Impact of Russia-Ukraine crisis on Global economy
- Several large Western companies have built up businesses in both countries and these have a great role in the supply chain across the world
- Russia’s invasion of Ukraine heaps fresh risks on a global economy already struggling with soaring inflation and supply-chain snags amid the recovery from the pandemic
Oil and Gas
- Energy companies are among the most exposed to the region with several major oil companies building up sizable investments in Russia.
- While those companies will benefit from higher commodity prices, they could also be among those potentially exposed to sanctions or disruption in Russia.
- Several large consumer-goods companies have factories in Ukraine, including Danish brewer Carlsberg A/S, Swiss food giant Nestlé SA,etc.
- All of these companies have suspended operations in the country in recent days, calling for their staff to stay safe at home.
- This disruption in production will impact the global supply chain in coming time
- Several major automakers have operations in Russia, with some deciding to pull back in light of the conflict, and others warning of disruption to their businesses.
- Companies are uncertain about their operations there because of potential risks associated with trading with Russia, including the sanctions imposed by the EU and U.S
- Worsening tensions between Russia and Ukraine could lead “to another supply-chain crisis linked to parts that would have to come from abroad.""
- Auto makers which are already struggling with a shortage of semiconductors could also face additional problems if Russia’s supply of palladium disrupts further
- The fallout from the invasion has led dozens of countries to ban Russian airlines from entering their airspace, triggering reciprocal prohibitions from Moscow.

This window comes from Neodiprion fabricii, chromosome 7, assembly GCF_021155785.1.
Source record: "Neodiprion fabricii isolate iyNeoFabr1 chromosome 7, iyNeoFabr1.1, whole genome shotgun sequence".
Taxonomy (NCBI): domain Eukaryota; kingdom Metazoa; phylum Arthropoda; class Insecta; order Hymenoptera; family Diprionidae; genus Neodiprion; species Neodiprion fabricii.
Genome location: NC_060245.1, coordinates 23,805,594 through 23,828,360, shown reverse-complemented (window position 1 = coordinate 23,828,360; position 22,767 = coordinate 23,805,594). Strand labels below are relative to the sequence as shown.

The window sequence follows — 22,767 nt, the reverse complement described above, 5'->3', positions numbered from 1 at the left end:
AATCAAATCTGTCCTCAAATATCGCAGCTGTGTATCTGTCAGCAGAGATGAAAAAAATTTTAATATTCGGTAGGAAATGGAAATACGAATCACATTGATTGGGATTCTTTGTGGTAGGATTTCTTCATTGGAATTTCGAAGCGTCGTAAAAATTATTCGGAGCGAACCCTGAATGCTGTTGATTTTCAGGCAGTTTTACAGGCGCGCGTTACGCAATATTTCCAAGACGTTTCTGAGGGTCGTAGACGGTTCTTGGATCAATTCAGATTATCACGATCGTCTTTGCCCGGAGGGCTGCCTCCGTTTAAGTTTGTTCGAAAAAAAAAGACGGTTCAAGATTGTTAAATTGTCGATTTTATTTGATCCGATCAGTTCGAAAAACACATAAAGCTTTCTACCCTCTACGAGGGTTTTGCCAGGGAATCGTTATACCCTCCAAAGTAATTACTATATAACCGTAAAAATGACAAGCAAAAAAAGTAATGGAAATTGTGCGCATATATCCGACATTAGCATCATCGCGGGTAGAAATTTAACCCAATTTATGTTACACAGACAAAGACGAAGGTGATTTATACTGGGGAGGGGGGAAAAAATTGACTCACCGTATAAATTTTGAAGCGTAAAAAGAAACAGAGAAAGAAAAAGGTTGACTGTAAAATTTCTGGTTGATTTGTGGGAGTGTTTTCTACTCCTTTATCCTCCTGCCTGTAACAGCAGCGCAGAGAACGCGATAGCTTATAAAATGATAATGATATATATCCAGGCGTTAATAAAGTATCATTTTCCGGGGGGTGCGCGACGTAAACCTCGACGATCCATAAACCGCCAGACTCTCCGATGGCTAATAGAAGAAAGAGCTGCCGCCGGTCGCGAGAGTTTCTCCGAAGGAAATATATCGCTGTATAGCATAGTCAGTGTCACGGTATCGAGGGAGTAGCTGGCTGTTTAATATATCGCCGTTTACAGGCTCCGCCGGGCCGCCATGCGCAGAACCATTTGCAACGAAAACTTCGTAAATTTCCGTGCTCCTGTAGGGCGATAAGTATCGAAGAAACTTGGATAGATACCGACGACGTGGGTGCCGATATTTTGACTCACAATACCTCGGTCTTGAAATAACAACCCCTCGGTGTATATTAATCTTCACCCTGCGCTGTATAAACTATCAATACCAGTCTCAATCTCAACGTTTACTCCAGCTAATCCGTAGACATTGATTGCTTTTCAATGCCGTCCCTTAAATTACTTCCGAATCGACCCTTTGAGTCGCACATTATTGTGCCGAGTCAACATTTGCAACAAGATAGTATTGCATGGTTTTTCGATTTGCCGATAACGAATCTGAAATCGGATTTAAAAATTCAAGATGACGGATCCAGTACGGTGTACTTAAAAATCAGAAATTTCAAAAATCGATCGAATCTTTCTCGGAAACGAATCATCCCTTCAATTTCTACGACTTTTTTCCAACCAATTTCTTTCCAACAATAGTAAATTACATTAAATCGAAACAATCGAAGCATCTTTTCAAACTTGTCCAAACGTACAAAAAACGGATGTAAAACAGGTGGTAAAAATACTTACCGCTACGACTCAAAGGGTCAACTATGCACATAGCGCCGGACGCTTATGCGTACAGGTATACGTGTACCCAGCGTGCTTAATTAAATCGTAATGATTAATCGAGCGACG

- While Russia is a busy route for some Western carriers, the bigger disruption comes from the restriction of Russian airspace, which is used to connect most flights between Europe and Asia.
- Ukraine relies heavily on medicines from overseas
- It has imported medicines and vaccines worth $2.5 billion in 2020, according to United Nations trade data.
- Global pharmaceutical companies are looking to ensure that their medicines and vaccines can continue to reach Ukrainian patients and a health crisis do not happen there
- In recent years, companies in the U.S. and Europe have outsourced tech services to Ukraine.
- Following Russia’s incursion, internet outages occurred across the country, according to a monitoring dashboard run by the Georgia Institute of Technology.
- Disruption in outsourcing can further disrupt businesses across US and Europe
- U.S. agriculture companies operating in Ukraine are closing offices and facilities in the country in response to Russia’s attack.
- Ukraine and Russia account for 30 per cent of the world's exports of wheat, 19 percent of corn and 80 percent of sunflower oil, which is used in food processing.
- Much of the Russian and Ukrainian exports goes to poor, unstable countries like Yemen and Libya.
- The threat to farms in eastern Ukraine and a cutoff of exports through Black Sea ports could reduce food supplies just when prices are at their highest levels since 2011 and some countries are suffering from food shortages.
- Russia and Ukraine together supply 13 per cent of the world's titanium, which is used to make passenger jets and 30 percent of the palladium, which goes into cars, cellphones and dental fillings
- Russia also is a major producer of nickel which used to produce electric car batteries and steel
- Disruption in supplies or sanctions from west can create a serious shortage of these significant minerals and further impact the manufacturing industry across the world
- The world's unexpectedly robust recovery from the pandemic recession left companies scrambling to find enough raw materials and components to produce goods to meet surging customer demand. Overwhelmed factories, ports and freight yards have meant shortages, shipping delays and higher prices. Disruptions to Russian and Ukrainian industries could delay any return to normal conditions.